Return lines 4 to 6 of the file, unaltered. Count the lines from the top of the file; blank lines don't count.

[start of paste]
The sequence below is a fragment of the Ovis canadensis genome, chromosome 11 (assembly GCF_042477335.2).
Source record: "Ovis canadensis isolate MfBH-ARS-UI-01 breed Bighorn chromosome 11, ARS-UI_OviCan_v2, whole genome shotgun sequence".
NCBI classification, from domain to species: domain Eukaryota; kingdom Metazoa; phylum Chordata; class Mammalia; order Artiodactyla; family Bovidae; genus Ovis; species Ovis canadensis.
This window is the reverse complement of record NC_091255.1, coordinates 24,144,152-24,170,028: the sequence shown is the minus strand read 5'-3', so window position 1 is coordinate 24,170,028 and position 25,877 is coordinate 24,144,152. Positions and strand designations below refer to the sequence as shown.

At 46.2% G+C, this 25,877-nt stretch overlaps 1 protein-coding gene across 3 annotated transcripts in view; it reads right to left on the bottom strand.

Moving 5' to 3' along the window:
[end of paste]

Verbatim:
This window is the reverse complement of record NC_091255.1, coordinates 24,144,152-24,170,028: the sequence shown is the minus strand read 5'-3', so window position 1 is coordinate 24,170,028 and position 25,877 is coordinate 24,144,152. Positions and strand designations below refer to the sequence as shown.

At 46.2% G+C, this 25,877-nt stretch overlaps 1 protein-coding gene across 3 annotated transcripts in view; it reads right to left on the bottom strand.

Moving 5' to 3' along the window: